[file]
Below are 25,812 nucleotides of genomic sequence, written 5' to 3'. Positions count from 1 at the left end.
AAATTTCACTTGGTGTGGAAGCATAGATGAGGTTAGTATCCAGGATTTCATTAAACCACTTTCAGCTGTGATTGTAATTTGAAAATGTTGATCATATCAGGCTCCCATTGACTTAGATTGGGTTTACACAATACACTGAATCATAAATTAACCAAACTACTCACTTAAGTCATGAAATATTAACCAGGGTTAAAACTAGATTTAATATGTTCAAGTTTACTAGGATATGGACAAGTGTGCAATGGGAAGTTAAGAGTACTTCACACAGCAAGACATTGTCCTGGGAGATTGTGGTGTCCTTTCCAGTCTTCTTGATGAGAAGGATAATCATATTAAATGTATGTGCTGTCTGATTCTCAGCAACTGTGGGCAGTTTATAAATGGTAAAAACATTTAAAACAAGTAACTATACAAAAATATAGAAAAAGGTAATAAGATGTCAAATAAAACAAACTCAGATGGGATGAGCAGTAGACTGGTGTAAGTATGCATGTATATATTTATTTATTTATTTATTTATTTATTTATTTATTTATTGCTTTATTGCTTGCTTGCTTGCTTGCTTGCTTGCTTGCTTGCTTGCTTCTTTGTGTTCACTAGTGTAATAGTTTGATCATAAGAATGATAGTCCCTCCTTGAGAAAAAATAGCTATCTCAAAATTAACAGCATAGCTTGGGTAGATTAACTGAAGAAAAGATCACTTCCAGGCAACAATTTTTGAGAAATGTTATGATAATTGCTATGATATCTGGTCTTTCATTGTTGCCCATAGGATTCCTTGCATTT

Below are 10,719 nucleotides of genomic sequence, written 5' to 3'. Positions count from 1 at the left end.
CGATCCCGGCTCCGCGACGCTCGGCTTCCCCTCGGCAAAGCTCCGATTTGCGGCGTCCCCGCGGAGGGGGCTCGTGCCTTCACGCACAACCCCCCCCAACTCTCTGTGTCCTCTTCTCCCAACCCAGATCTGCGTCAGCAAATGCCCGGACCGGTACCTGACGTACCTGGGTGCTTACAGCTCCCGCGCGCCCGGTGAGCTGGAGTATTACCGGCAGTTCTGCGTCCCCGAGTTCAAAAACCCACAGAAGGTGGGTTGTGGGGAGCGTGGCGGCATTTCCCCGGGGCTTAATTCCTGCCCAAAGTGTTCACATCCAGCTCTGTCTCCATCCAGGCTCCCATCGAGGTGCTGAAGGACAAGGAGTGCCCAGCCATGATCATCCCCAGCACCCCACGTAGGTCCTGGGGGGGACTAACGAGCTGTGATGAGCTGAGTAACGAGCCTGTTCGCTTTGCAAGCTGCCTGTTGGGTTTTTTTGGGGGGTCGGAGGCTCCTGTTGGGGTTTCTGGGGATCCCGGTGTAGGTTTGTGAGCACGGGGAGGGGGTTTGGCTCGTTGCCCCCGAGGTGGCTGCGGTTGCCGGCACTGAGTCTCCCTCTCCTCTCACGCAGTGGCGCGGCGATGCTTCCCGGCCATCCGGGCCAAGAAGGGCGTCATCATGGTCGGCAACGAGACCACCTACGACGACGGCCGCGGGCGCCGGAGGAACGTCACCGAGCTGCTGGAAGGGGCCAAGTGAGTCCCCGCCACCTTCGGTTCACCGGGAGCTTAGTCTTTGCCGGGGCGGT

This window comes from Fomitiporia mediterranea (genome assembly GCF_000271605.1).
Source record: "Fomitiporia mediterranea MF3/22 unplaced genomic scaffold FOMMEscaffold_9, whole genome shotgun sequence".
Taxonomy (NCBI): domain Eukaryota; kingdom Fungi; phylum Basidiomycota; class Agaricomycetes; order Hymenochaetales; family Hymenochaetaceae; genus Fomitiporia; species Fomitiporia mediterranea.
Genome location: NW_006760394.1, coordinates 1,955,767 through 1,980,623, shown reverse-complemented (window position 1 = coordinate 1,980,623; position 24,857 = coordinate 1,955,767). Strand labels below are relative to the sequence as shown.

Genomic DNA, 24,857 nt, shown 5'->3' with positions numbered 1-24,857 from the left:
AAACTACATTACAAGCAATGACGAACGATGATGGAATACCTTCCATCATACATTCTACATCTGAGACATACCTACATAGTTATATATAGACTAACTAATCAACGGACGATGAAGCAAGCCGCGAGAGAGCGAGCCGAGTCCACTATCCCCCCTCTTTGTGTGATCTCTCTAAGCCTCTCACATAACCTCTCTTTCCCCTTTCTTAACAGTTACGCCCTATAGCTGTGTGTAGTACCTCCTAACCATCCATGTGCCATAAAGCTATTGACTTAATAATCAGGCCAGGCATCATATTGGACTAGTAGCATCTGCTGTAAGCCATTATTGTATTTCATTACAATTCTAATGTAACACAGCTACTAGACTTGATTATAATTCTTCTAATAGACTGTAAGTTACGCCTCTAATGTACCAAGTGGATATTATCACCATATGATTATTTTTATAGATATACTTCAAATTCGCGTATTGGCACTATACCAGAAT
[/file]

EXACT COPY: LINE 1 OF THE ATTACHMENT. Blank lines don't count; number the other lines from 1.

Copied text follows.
Below are 25,812 nucleotides of genomic sequence, written 5' to 3'. Positions count from 1 at the left end.